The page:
Revisiting Betsy Lerner’s The Forest for the Trees

By Alanna BrousseauRevisiting Betsy Lerner’s The Forest for the Trees

“No matter how beleaguered the world of editing has become,” writes Betsy Lerner in The Forest for the Trees: An Editor’s Advice to Writers (2010), “no matter how short a book’s shelf life in today’s market, no matter how Kindled, downloaded, or digitized, none of us can ever forget the feeling of first discovering the majesty of reading.”

Lerner, an editor turned author turned literary agent, has two books under her belt and a third, The Bridge Ladies, forthcoming in May. I was introduced to Lerner after enrolling in one of my first editing courses in the publishing program at Ryerson University. Her first book, The Forest for the Trees, was one of two primary resources we drew inspiration from over those fast-paced few months. Lerner’s dry wit and self-deprecating humour were invigorating—a far cry from the polite prose we had been reading up until that point.

I did some digging later and stumbled upon Lerner’s blog, and I have been a devout follower ever since. Her posts, often whimsically titled (“You’d Be a Wing in Heaven Blue”), contain the same caustic humour that was the hallmark of The Forest for the Trees. Lerner frequently engages with her readers by posing questions to them at the end of each post. As a result, the comments section has become a lively community where writers encourage each other in their respective endeavours and offer congratulations when the hard work finally pays off.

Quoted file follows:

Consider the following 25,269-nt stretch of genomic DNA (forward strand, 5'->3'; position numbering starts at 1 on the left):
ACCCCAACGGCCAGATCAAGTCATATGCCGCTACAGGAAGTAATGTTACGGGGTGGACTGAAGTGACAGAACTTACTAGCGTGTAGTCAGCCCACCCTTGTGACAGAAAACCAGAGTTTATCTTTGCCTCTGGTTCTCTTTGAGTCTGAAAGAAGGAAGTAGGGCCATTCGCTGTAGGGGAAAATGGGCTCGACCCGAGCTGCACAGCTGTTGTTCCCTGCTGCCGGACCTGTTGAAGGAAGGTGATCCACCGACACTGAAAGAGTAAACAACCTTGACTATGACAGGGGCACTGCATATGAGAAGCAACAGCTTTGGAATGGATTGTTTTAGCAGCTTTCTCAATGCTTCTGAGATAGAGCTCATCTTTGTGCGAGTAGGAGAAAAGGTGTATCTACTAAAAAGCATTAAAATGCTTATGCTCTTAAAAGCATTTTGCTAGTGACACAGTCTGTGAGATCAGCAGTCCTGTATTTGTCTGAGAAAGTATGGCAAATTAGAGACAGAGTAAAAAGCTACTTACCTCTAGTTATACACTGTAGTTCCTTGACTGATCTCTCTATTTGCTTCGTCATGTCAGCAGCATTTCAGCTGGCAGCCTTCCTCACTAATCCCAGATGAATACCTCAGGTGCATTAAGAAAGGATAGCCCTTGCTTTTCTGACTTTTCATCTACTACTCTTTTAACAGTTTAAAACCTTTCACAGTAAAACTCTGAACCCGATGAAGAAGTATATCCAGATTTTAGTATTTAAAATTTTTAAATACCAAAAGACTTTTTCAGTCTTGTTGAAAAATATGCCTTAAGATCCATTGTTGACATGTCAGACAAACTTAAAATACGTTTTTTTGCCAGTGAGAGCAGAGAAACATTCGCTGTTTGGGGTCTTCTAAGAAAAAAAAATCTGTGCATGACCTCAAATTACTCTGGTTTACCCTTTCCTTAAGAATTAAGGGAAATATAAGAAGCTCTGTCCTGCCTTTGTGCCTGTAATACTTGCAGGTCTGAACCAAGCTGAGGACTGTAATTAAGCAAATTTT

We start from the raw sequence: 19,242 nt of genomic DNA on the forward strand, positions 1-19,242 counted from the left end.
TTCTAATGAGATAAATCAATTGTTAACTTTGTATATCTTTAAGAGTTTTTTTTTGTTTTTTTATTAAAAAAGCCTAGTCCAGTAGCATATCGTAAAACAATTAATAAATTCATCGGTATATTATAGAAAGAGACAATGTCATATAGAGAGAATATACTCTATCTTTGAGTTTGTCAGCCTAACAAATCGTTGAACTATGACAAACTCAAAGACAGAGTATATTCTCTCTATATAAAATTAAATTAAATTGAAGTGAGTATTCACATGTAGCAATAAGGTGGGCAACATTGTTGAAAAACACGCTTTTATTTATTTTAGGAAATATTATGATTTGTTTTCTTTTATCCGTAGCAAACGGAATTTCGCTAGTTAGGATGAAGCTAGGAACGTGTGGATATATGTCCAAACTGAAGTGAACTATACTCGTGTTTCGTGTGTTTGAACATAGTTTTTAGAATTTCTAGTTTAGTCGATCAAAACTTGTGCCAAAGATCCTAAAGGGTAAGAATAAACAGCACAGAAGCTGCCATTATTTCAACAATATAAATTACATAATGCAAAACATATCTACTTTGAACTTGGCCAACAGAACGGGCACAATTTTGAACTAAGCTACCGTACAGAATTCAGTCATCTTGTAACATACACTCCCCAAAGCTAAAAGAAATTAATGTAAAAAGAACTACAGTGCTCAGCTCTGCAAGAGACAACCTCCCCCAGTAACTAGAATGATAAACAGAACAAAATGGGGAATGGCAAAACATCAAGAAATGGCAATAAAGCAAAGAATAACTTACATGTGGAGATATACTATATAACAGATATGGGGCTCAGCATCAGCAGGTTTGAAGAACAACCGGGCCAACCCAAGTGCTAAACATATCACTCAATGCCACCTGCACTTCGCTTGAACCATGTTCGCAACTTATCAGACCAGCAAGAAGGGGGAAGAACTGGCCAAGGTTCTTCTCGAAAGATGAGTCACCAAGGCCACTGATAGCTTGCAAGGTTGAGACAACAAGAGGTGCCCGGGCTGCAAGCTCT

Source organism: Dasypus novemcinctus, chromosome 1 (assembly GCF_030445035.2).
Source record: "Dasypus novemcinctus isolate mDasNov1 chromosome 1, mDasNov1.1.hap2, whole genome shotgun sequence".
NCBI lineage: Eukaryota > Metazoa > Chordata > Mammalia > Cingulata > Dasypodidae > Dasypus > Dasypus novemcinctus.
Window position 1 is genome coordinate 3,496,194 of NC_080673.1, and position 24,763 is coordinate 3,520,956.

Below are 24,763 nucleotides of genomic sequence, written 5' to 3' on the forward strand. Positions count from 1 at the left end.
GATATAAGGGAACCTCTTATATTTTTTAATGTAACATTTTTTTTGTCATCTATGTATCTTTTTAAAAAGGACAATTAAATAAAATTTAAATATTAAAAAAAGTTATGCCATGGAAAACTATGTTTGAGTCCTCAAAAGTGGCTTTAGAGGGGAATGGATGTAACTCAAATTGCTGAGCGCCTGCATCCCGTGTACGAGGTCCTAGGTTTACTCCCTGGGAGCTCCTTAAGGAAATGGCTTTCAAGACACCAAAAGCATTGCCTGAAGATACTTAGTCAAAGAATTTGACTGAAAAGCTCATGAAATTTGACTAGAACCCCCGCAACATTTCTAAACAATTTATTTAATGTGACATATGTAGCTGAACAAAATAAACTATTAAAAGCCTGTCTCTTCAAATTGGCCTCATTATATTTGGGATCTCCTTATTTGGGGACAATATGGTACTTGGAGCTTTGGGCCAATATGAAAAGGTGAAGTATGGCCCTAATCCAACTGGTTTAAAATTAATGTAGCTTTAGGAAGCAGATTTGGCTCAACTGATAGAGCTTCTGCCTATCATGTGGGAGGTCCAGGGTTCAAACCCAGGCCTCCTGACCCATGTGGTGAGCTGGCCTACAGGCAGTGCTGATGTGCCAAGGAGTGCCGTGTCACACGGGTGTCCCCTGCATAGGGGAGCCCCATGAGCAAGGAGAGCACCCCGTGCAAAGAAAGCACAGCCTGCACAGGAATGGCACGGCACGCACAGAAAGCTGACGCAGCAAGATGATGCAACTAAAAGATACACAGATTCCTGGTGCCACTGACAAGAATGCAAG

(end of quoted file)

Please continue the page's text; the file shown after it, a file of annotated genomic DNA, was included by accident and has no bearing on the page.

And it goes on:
When I discovered that Lerner worked with musician, artist, poet, and author Patti Smith on one of my favourite books, Just Kids, she secured her place in my mind as Editing Superstar. She became my younger, cooler, infinitely more relatable Max Perkins. Lerner was someone I aspired to be like, and her advice to young editors and writers alike struck me as both tangible and timeless: “The best editor is a sensitive reader who is thinking with a pencil in her hand.”

The Forest for the Trees is an excellent resource for those people who, like me, are new to the field, and I’m grateful for having been introduced to this book early in my editorial career. The first half of the book navigates the author-editor relationship—a coupling that can be as equally fraught as it can be fruitful, depending on the editor’s approach. In this first section, Lerner introduces the reader to a host of author personas that editors will inevitably meet over the course of their careers (“The Ambivalent Writer,” “The Wicked Child,” “The Self-Promoter,” and “The Neurotic”), and she gives invaluable advice about how to successfully navigate each personality.